that it would terminate in 1949. They testified to what they believed. They told what the circumstances were under which they paid. Their testimony in effect showed what was in their minds.
Plaintiffs contention appears to be that this testimony and the copy of a contract is inadmissible as it violates the parol evidence rule, and a proper foundation for introduction of secondary evidence was not laid.
If this were a suit based on the 1948 contract, and rights under that contract were sought to be enforced, there might be something to plaintiffs' contention. However, there was no attempt here to alter, vary or contradict the terms of any written contract. See Brown, Pa.Evidence, p. 223, et seq.
'The parol evidence rule has no application where the writing is not the basis of the action, and is only collaterally involved.' Brown, Pa.Evidence, p. 237. Here the 1948 contract was not the basis of the action, and the parol evidence rule is clearly inapplicable.
Plaintiffs also contend that the contract about which the defendants testified should not have been admitted into evidence. With this contention we cannot agree. The nature of the best evidence rule and its effect is succinctly set forth in Brown, Pa.Evidence, p. 201, et seq. This rule provides that, 'When the contents of a document are in issue, the document itself is the primary evidence, and all other evidence is secondary.' The rule provides that, '* * * secondary evidence of the contents of a document cannot be introduced into evidence unless the absence of the original has been accounted for.' Brown, supra, p. 202. Fundamentally, the contents of the 1948 contract was not in dispute. The defendants contended that they executed a contract in 1948; the plaintiffs contended that there never was a 1948 contract executed. Its contents were not disputed; its existence was. The offer of a copy did not prove its existence. Plaintiffs' testimony and defendants' testimony was that there was no copy of the contract existing. Secondary evidence was then admissible. Brown, supra, p. 203, as evidence of what the contract contained if there was a contract.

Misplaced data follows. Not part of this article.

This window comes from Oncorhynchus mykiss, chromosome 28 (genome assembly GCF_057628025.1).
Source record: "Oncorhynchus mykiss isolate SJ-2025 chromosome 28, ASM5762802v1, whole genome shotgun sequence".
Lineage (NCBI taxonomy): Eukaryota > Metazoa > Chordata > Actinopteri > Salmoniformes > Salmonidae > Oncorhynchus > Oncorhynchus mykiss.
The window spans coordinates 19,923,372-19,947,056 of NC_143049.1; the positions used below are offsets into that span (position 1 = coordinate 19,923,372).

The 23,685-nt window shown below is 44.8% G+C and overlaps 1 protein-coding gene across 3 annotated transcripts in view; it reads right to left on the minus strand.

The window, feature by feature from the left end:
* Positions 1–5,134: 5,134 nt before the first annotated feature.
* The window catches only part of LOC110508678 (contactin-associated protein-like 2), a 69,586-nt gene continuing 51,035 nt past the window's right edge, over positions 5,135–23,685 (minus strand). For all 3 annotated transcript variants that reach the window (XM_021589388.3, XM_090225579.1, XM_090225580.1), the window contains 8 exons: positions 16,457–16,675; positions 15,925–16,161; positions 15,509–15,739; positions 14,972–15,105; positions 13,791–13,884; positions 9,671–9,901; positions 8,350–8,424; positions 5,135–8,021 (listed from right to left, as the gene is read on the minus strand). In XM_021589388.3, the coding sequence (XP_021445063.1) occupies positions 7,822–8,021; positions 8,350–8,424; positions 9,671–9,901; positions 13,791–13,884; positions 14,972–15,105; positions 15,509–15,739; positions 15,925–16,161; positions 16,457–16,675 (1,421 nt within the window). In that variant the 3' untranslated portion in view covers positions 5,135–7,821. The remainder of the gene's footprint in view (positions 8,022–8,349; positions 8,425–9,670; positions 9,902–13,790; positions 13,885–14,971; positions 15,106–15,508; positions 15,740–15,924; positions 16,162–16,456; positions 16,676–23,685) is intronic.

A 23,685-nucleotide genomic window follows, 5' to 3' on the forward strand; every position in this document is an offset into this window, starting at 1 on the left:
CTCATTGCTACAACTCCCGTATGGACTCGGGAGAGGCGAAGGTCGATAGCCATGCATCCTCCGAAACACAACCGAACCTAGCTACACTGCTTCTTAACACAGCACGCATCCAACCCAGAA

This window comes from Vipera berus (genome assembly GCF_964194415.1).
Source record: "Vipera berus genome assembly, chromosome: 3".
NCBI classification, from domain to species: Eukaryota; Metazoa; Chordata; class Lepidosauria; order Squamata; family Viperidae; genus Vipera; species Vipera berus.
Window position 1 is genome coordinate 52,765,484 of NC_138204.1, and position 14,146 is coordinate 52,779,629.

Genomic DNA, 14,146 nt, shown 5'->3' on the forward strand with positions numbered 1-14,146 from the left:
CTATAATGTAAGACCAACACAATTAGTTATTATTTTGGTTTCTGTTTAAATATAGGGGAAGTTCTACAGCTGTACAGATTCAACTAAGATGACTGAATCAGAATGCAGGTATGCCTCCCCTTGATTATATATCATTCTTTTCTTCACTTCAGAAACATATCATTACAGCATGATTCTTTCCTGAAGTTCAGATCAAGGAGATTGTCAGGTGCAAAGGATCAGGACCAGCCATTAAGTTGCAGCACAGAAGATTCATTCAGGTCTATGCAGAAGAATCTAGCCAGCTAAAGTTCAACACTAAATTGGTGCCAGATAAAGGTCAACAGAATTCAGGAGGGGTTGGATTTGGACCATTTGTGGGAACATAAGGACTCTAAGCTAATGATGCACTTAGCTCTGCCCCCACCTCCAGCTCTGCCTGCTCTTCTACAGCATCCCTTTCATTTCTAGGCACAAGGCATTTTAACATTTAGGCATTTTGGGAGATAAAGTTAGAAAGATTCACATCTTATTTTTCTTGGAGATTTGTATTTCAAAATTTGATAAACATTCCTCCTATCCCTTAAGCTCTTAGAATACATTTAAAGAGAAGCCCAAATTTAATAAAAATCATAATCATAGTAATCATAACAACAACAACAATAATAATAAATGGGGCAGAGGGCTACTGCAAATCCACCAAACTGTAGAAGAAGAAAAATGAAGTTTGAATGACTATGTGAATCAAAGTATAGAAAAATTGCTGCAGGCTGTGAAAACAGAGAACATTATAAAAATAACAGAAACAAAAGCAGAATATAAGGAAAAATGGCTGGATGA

This evidence about the contract was evidence that would tend to support defendants' contention that it paid, thinking it was paying on a 1948 contract. The admission of the evidence about it and the copy of it violated no specific rule of exclusion.
The question in issue was did the defendants ratify the contracts on which plaintiff based its suit? This testimony only went to the issue of ratification. Frankly we do not think it was of much weight, since by its terms it expired before the defendants ever paid any payments. What effect this expired contract had on the intent of the defendants in making the payments was for the jury. The evidence had to be admitted, and in reality the admission of the 1948 contract was more favorable to the plaintiffs' position than the defendants'.
Even if the admission of this testimony were error, and we do not think that it was, in order to justify a new trial the error must be prejudicial. The admission of the copy of the 1948 contract did not turn the scales in defendants' favor. See Rule 61, Federal Rules of Civil Procedure, 28 U.S.C.; Vol. 14, Cyclopedia of Federal Procedure, § 68.59.
The plaintiffs in addition seek a new trial on the grounds of after discovered evidence. This evidence was that it sent the defendants a form letter advising them of their obligation to pay royalties to the Fund. However, this was evidence that was in plaintiffs' files at all times and which it simply failed to discover although it was always available to them, and plaintiffs admit this. This evidence could have been produced at the trial by the exercise of reasonable diligence. The mere fact that plaintiffs' employees did not discover this and bring it to the attention of plaintiffs' attorney is not a sufficient reason in law to grant a new trial. Furthermore, we do not think that this evidence would change the result of the trial. Vol. 10, Cyclopedia of Federal Procedure, § 34.05.
We feel that the plaintiffs had a fair trial. They were represented by competent counsel, who very capably represented their interests. The jury simply decided in favor of the defendants. It was a case for the jury to decide, and no sufficient reason has been shown to disturb the jury's findings.
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